Pot stocks riding high on Trump commitment to support states where legal

Pot stocks riding high on Trump commitment to support states where legal

Pot stocks riding high on Trump commitment to support states where legal

On the night of April 11, 2018, Trump and Gardner had a telephone conversation in which the president contradicted the Sessions memo, telling the senator from Colorado - where marijuana has been legalized for adult-use since 2014 - would not be subjected to a federal crackdown on cannabis.

(AP) - President Donald Trump has promised to support legislation protecting the marijuana industry in states that have legalized the drug, a move that could lift a threat to the industry made by the USA attorney general just three months ago.

The president's decision will reflect a separation from U.S. Attorney General Jeff Sessions, that in January rescinded an Obama-era coverage, called as "the Cole memo", that gave countries greater leeway within the national administration on bud coverage.

While more than half of the US states have approved marijuana for medical or recreational use, it is still illegal under federal law. Visit MarketWatch.com for more information on this news.

"President Trump has assured me that he will support a federalism-based legislative solution to fix this states' rights issue once and for all", Gardner said in a statement Friday.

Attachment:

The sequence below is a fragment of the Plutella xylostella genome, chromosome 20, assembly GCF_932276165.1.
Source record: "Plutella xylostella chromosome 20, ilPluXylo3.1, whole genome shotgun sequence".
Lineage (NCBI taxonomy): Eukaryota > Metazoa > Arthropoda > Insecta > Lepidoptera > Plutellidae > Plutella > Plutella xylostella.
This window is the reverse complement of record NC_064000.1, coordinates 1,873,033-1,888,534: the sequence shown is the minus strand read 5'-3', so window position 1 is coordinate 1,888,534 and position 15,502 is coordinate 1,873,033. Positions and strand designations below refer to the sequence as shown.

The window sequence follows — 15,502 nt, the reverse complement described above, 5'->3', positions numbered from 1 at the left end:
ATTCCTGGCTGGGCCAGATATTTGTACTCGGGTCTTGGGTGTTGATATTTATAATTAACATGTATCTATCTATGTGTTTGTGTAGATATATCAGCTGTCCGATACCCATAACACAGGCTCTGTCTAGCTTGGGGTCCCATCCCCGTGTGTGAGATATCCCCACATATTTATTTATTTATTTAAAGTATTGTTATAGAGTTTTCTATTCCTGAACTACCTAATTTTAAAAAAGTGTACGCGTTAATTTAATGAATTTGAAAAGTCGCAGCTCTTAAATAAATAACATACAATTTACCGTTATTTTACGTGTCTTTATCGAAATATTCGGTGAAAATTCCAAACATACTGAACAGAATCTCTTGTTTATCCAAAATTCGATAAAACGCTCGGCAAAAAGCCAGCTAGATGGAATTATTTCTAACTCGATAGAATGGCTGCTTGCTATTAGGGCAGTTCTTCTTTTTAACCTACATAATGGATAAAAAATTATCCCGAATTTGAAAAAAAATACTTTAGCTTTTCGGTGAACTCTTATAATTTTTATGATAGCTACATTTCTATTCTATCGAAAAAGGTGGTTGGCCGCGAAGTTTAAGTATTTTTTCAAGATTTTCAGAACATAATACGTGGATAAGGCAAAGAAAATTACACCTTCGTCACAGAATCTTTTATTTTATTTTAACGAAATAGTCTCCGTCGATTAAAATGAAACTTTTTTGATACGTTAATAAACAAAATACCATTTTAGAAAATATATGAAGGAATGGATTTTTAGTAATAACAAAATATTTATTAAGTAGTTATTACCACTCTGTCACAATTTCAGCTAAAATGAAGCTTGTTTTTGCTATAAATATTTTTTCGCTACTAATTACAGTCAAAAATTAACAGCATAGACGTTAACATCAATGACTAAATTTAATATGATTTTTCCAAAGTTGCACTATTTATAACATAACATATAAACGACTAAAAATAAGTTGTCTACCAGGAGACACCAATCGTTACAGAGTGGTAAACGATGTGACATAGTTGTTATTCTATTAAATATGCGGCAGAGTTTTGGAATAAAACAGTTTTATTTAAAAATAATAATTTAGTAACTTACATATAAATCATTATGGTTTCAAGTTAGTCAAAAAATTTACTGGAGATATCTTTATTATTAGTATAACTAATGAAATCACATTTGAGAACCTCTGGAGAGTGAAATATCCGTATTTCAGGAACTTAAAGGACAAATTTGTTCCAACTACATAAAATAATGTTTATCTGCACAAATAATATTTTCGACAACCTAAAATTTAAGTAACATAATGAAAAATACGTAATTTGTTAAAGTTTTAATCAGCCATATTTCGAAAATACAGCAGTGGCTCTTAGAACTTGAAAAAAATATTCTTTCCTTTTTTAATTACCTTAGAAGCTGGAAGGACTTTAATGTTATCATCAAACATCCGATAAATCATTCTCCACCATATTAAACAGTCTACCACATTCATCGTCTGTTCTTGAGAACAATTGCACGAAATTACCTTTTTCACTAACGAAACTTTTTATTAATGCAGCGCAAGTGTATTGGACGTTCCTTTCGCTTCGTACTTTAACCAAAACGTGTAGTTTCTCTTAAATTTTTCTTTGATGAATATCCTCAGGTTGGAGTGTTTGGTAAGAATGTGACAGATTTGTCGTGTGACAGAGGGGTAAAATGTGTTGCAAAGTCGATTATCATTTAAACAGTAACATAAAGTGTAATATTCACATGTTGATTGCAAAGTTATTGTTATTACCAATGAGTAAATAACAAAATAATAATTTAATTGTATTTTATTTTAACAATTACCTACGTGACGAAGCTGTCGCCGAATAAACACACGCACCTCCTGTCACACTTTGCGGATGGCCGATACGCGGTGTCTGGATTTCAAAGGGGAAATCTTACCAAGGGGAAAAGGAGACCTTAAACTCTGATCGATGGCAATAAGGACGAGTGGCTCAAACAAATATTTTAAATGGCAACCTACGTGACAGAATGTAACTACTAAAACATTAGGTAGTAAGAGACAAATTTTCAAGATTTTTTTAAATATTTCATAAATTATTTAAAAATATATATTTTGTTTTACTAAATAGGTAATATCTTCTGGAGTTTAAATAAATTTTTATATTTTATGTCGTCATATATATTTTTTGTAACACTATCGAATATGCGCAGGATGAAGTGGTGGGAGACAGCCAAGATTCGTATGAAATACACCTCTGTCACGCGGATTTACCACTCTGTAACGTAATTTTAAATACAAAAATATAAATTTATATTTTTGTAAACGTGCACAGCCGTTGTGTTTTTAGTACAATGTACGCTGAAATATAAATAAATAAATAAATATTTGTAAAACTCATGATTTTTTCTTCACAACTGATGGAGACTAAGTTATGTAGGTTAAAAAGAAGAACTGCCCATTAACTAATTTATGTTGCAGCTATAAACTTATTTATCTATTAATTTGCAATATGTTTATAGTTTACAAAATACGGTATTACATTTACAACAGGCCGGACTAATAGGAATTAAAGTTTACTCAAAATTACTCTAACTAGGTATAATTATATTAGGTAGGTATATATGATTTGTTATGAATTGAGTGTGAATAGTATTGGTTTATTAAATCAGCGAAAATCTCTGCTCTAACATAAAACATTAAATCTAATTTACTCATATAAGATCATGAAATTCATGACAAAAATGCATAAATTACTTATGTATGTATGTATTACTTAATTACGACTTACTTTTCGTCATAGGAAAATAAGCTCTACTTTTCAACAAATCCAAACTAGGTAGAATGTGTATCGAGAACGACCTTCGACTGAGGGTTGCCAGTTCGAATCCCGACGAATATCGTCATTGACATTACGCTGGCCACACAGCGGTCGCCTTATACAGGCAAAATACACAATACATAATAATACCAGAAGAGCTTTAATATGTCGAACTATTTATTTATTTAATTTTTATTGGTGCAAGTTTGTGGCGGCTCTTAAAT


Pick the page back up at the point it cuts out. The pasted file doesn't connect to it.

In retaliation, Gardner used his vitality as a senator to forestall consideration of any nominees for the Division of Justice - a uncommon step for a senator to utilize in opposition to an administration run by one different member of his event. Especially infuriating, from Gardner's perspective, was that Sessions had pledged during his confirmation process for attorney general that he would leave states that had legalized marijuana alone, according to the senator.

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On Friday, White House legislative affairs director Marc Short said, Trump "does respect Colorado's right to decide for themselves how to best approach this issue". During the 2016 campaign, Colorado reporter Brandon Rittman asked Trump whether he would enforce the federal ban on cannabis in states that had legalized, to which Trump responded, "I wouldn't do that, no..."

Democratic US Representative Earl Blumenauer of OR, another state with permissive marijuana laws, expressed skepticism, saying, "Trump changes his mind constantly".

A bill has not been finalized, but Gardner has been talking quietly with other senators about a legislative fix that would, in effect, make clear that the federal government can not interfere with states that have voted to legalize marijuana.

Recently, Gardner and Justice officials have been in discussions for months to get the holds lifted. Trump's backing is seen as key to getting a bill by Congress.

President Trump was reportedly so enraged by an Federal Bureau of Investigation raid of his personal attorney's office and hotel that he is now on the brink of firing Rod Rosenstein, the deputy attorney general he appointed, as well as Attorney General Jeff Sessions.

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